22. Mr. TREVELYAN THOMSON
asked the Minister of Health whether he is aware that in the publication "Housing," the official organ of the Ministry of Health's Housing Department, issued on 10th May, 1920, it was stated that, according to the survey made by local authorities under the provisions of the Housing Act, 1919, their gross needs for houses were 851,885 and their net needs 796,514: and whether any subsequent survey has been made and, if so, with what result?
§ The MINISTER of HEALTH (Sir Alfred Mond)
I am aware of these figures. They were given upon a preliminary examination of the survey, and they must be read in the light of the reservations contained in the covering article in the publication referred to. As I have previously stated, I do not think there would be any advantage in calling for a further survey by local authorities at the present time.
Can the right hon. Gentleman say on what grounds he discredits these figures—be has several times said that they are not reliable—if he has had no survey taken since?
Sir A. MONO
You have to look into the figures, and see on what basis 300,000 houses- were put down as unfit. It is a matter of argument how many houses are fit or unfit. With regard to questions of effective demand, I do not 442 want to enter into controversy at the present time, but a great deal can be said on the question of what effective demand means. It depends very much upon the figures put. down by the local authority and the medical officer of health.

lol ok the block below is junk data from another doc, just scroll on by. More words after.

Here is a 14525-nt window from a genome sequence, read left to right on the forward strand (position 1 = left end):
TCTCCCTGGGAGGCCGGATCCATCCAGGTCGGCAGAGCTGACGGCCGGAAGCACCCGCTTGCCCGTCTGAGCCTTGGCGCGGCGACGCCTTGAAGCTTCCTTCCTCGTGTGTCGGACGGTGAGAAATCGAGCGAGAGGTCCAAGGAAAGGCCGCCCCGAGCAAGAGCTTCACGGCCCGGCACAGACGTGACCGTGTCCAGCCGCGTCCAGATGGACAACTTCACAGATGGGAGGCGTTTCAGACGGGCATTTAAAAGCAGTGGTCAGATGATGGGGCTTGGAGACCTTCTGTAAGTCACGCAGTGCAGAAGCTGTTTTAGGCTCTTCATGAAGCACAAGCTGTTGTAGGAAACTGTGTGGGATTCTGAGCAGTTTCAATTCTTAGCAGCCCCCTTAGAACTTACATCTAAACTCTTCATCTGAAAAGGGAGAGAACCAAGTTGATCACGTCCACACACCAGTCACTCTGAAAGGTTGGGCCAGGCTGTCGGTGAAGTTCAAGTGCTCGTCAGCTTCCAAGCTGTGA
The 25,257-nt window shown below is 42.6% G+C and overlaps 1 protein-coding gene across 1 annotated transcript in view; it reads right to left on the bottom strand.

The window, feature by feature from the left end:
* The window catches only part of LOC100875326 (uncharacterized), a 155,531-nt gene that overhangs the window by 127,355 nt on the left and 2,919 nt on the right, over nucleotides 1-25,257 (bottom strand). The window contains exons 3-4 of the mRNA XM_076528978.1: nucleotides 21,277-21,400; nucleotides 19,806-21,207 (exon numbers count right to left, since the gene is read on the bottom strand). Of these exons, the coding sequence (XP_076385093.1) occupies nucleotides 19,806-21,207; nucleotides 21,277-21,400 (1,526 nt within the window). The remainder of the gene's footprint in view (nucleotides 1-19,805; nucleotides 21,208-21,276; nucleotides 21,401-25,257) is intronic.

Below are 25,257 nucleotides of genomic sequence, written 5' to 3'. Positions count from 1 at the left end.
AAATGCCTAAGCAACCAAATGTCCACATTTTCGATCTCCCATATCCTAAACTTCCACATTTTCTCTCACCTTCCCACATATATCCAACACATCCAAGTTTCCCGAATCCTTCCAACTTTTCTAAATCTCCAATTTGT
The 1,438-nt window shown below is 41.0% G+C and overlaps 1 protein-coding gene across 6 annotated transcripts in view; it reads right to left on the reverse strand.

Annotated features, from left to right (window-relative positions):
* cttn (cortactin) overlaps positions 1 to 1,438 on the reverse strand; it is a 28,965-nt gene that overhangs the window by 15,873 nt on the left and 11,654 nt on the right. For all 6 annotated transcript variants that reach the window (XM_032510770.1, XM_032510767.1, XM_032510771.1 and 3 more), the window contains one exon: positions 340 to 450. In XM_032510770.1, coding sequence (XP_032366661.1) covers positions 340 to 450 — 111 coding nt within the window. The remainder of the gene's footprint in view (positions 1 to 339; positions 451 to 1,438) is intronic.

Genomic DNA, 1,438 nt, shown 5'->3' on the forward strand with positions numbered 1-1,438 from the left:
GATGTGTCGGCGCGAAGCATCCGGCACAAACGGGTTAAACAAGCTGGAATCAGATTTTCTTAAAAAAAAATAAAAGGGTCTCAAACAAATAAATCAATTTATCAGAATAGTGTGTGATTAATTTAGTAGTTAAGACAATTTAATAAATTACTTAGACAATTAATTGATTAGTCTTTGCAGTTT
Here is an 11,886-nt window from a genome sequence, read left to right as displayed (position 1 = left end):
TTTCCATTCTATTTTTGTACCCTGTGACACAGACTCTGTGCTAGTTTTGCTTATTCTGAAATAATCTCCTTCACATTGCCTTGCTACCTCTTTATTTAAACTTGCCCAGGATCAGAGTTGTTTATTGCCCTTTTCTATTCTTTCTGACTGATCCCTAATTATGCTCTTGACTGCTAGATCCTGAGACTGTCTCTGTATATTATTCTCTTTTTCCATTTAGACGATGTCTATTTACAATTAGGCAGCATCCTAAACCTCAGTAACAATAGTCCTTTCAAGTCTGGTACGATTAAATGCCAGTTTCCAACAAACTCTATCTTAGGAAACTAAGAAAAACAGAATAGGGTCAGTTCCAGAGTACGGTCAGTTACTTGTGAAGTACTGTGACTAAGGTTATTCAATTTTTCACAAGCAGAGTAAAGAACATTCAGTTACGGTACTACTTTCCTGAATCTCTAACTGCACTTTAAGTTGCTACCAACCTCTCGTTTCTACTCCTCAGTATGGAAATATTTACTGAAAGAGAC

Does not the right hon. Gentleman think that the local authorities know their own business and their needs better than he does?
§ Mr. HAILWOOD
is this not a question of how much money people have, and what they are prepared to pay for houses, rather than a matter of counting heads? If it is a question of counting heads, we are shorter of motor cars than of houses.